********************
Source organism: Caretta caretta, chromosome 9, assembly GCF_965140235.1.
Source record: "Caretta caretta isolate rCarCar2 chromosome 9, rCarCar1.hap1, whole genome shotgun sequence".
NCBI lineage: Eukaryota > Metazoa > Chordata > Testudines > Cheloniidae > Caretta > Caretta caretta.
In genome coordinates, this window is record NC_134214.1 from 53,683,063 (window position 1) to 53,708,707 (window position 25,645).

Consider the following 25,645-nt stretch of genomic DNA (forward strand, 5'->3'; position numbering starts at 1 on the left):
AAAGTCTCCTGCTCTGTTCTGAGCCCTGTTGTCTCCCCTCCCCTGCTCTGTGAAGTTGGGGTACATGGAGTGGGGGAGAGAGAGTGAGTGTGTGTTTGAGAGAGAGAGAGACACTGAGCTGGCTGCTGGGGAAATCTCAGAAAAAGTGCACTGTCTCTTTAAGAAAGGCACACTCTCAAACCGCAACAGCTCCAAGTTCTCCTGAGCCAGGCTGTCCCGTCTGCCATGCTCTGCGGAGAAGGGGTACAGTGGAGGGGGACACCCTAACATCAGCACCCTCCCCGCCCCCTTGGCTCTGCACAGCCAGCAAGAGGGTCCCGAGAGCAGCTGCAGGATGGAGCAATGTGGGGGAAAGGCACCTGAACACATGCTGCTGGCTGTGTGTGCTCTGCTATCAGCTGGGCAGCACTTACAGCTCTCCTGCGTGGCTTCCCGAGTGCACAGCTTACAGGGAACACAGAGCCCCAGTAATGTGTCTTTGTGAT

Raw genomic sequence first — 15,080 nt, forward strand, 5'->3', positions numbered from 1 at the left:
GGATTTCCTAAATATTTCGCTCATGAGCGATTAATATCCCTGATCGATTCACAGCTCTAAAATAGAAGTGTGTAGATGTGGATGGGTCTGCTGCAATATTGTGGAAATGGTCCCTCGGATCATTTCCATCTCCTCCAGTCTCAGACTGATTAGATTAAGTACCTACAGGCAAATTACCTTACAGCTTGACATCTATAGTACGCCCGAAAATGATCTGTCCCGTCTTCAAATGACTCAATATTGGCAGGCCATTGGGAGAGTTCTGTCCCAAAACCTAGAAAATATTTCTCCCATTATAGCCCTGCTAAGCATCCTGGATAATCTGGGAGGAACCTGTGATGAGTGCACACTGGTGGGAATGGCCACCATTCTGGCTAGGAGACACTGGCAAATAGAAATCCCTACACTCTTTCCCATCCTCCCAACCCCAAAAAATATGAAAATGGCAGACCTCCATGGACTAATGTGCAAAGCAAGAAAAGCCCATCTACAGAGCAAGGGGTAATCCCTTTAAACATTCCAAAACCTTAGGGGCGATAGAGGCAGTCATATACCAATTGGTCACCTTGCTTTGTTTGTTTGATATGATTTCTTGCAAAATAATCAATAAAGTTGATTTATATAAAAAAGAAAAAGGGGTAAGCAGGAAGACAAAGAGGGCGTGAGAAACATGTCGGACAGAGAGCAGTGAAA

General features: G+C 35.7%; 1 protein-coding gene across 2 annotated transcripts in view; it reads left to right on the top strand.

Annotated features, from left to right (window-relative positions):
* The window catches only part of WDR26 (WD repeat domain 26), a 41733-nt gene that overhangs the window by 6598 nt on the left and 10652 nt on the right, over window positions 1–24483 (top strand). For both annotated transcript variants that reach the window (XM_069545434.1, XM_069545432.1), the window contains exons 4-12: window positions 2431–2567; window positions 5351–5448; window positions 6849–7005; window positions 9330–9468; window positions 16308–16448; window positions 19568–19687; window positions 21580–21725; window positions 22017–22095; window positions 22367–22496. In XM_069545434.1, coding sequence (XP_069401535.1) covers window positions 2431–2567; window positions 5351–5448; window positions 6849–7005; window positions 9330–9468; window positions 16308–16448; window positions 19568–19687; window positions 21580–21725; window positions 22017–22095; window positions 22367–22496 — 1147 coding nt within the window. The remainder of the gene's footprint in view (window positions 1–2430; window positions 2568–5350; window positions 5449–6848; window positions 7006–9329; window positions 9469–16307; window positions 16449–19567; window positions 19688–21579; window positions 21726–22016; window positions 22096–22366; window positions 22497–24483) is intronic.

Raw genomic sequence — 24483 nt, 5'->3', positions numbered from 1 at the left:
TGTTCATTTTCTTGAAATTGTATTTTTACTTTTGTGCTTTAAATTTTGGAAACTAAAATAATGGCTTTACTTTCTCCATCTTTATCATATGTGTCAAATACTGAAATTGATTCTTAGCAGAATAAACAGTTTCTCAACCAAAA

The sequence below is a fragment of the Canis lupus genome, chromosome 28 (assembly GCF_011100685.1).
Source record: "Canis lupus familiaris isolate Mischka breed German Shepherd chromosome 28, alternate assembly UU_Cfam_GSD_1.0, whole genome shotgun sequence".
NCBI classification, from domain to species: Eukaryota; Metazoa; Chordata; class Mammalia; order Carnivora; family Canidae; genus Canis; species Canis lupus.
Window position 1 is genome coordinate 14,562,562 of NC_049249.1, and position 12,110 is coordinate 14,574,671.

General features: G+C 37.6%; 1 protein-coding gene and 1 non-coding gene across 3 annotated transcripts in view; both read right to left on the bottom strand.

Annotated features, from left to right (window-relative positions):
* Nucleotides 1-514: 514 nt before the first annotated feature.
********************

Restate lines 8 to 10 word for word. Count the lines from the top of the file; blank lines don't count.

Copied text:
GGATTTCCTAAATATTTCGCTCATGAGCGATTAATATCCCTGATCGATTCACAGCTCTAAAATAGAAGTGTGTAGATGTGGATGGGTCTGCTGCAATATTGTGGAAATGGTCCCTCGGATCATTTCCATCTCCTCCAGTCTCAGACTGATTAGATTAAGTACCTACAGGCAAATTACCTTACAGCTTGACATCTATAGTACGCCCGAAAATGATCTGTCCCGTCTTCAAATGACTCAATATTGGCAGGCCATTGGGAGAGTTCTGTCCCAAAACCTAGAAAATATTTCTCCCATTATAGCCCTGCTAAGCATCCTGGATAATCTGGGAGGAACCTGTGATGAGTGCACACTGGTGGGAATGGCCACCATTCTGGCTAGGAGACACTGGCAAATAGAAATCCCTACACTCTTTCCCATCCTCCCAACCCCAAAAAATATGAAAATGGCAGACCTCCATGGACTAATGTGCAAAGCAAGAAAAGCCCATCTACAGAGCAAGGGGTAATCCCTTTAAACATTCCAAAACCTTAGGGGCGATAGAGGCAGTCATATACCAATTGGTCACCTTGCTTTGTTTGTTTGATATGATTTCTTGCAAAATAATCAATAAAGTTGATTTATATAAAAAAGAAAAAGGGGTAAGCAGGAAGACAAAGAGGGCGTGAGAAACATGTCGGACAGAGAGCAGTGAAA

General features: G+C 35.7%; 1 protein-coding gene across 2 annotated transcripts in view; it reads left to right on the top strand.

Annotated features, from left to right (window-relative positions):